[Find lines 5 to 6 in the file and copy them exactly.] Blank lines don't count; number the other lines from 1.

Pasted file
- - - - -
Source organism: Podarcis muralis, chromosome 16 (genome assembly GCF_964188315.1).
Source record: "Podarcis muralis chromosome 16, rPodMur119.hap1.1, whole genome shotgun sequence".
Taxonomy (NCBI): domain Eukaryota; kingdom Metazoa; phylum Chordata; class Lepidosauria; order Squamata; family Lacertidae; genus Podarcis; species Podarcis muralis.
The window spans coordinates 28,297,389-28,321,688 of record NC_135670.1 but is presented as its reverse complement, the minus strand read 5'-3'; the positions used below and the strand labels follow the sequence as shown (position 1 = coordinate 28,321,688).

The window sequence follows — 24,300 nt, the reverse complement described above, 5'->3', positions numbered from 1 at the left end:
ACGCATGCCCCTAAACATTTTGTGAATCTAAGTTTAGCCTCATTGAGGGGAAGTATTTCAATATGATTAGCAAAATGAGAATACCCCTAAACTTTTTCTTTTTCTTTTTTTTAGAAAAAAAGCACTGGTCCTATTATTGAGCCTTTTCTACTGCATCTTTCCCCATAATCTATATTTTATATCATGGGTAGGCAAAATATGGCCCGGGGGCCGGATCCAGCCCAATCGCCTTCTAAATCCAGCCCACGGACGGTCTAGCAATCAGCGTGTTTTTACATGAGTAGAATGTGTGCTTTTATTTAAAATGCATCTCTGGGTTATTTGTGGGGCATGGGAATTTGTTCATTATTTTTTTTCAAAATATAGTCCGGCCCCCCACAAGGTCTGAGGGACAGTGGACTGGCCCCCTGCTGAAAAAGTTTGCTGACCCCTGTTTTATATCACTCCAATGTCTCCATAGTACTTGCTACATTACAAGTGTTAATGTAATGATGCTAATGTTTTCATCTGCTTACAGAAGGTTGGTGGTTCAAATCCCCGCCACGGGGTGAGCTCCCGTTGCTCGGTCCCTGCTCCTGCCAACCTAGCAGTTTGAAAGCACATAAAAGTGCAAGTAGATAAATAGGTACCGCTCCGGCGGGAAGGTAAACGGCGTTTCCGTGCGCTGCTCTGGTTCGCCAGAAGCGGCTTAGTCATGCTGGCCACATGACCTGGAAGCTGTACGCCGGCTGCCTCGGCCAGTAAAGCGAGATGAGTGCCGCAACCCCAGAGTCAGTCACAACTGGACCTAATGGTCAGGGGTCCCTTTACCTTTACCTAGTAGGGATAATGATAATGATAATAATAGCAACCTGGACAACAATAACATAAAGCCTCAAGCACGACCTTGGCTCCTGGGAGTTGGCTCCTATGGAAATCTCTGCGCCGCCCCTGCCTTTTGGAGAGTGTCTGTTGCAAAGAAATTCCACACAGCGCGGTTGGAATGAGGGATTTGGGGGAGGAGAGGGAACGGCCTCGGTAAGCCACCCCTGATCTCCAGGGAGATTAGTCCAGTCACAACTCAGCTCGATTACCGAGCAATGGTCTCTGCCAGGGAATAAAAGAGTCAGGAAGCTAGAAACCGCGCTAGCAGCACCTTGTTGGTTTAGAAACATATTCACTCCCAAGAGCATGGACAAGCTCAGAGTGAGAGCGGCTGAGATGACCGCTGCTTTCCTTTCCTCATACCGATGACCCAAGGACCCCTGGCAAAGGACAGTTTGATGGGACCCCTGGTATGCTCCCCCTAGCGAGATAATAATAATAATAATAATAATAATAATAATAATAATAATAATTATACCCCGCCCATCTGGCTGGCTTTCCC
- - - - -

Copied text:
The window sequence follows — 24,300 nt, the reverse complement described above, 5'->3', positions numbered from 1 at the left end:
ACGCATGCCCCTAAACATTTTGTGAATCTAAGTTTAGCCTCATTGAGGGGAAGTATTTCAATATGATTAGCAAAATGAGAATACCCCTAAACTTTTTCTTTTTCTTTTTTTTAGAAAAAAAGCACTGGTCCTATTATTGAGCCTTTTCTACTGCATCTTTCCCCATAATCTATATTTTATATCATGGGTAGGCAAAATATGGCCCGGGGGCCGGATCCAGCCCAATCGCCTTCTAAATCCAGCCCACGGACGGTCTAGCAATCAGCGTGTTTTTACATGAGTAGAATGTGTGCTTTTATTTAAAATGCATCTCTGGGTTATTTGTGGGGCATGGGAATTTGTTCATTATTTTTTTTCAAAATATAGTCCGGCCCCCCACAAGGTCTGAGGGACAGTGGACTGGCCCCCTGCTGAAAAAGTTTGCTGACCCCTGTTTTATATCACTCCAATGTCTCCATAGTACTTGCTACATTACAAGTGTTAATGTAATGATGCTAATGTTTTCATCTGCTTACAGAAGGTTGGTGGTTCAAATCCCCGCCACGGGGTGAGCTCCCGTTGCTCGGTCCCTGCTCCTGCCAACCTAGCAGTTTGAAAGCACATAAAAGTGCAAGTAGATAAATAGGTACCGCTCCGGCGGGAAGGTAAACGGCGTTTCCGTGCGCTGCTCTGGTTCGCCAGAAGCGGCTTAGTCATGCTGGCCACATGACCTGGAAGCTGTACGCCGGCTGCCTCGGCCAGTAAAGCGAGATGAGTGCCGCAACCCCAGAGTCAGTCACAACTGGACCTAATGGTCAGGGGTCCCTTTACCTTTACCTAGTAGGGATAATGATAATGATAATAATAGCAACCTGGACAACAATAACATAAAGCCTCAAGCACGACCTTGGCTCCTGGGAGTTGGCTCCTATGGAAATCTCTGCGCCGCCCCTGCCTTTTGGAGAGTGTCTGTTGCAAAGAAATTCCACACAGCGCGGTTGGAATGAGGGATTTGGGGGAGGAGAGGGAACGGCCTCGGTAAGCCACCCCTGATCTCCAGGGAGATTAGTCCAGTCACAACTCAGCTCGATTACCGAGCAATGGTCTCTGCCAGGGAATAAAAGAGTCAGGAAGCTAGAAACCGCGCTAGCAGCACCTTGTTGGTTTAGAAACATATTCACTCCCAAGAGCATGGACAAGCTCAGAGTGAGAGCGGCTGAGATGACCGCTGCTTTCCTTTCCTCATACCGATGACCCAAGGACCCCTGGCAAAGGACAGTTTGATGGGACCCCTGGTATGCTCCCCCTAGCGAGATAATAATAATAATAATAATAATAATAATAATAATAATAATAATTATACCCCGCCCATCTGGCTGGCTTTCCC